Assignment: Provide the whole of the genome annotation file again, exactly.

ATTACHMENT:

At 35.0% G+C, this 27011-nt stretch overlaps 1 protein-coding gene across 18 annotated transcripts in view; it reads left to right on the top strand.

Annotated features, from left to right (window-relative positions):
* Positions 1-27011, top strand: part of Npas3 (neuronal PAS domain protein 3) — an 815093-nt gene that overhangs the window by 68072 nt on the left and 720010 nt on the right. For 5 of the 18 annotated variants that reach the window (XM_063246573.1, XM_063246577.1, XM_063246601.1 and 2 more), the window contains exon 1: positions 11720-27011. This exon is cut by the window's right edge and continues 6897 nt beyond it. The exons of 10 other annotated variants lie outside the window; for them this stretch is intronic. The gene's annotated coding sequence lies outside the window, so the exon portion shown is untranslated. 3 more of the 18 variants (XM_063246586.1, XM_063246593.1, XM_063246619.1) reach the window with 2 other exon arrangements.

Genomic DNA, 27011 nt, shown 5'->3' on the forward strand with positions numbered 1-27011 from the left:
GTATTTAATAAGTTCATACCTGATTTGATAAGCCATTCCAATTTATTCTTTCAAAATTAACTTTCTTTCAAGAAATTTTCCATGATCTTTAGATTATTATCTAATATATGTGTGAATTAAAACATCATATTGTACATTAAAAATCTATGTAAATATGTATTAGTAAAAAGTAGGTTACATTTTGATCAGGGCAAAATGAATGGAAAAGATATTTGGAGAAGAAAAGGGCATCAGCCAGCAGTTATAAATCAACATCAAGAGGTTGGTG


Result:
At 35.0% G+C, this 27011-nt stretch overlaps 1 protein-coding gene across 18 annotated transcripts in view; it reads left to right on the top strand.

Annotated features, from left to right (window-relative positions):
* Positions 1-27011, top strand: part of Npas3 (neuronal PAS domain protein 3) — an 815093-nt gene that overhangs the window by 68072 nt on the left and 720010 nt on the right. For 5 of the 18 annotated variants that reach the window (XM_063246573.1, XM_063246577.1, XM_063246601.1 and 2 more), the window contains exon 1: positions 11720-27011. This exon is cut by the window's right edge and continues 6897 nt beyond it. The exons of 10 other annotated variants lie outside the window; for them this stretch is intronic. The gene's annotated coding sequence lies outside the window, so the exon portion shown is untranslated. 3 more of the 18 variants (XM_063246586.1, XM_063246593.1, XM_063246619.1) reach the window with 2 other exon arrangements.

Genomic DNA, 27011 nt, shown 5'->3' on the forward strand with positions numbered 1-27011 from the left:
GTATTTAATAAGTTCATACCTGATTTGATAAGCCATTCCAATTTATTCTTTCAAAATTAACTTTCTTTCAAGAAATTTTCCATGATCTTTAGATTATTATCTAATATATGTGTGAATTAAAACATCATATTGTACATTAAAAATCTATGTAAATATGTATTAGTAAAAAGTAGGTTACATTTTGATCAGGGCAAAATGAATGGAAAAGATATTTGGAGAAGAAAAGGGCATCAGCCAGCAGTTATAAATCAACATCAAGAGGTTGGTG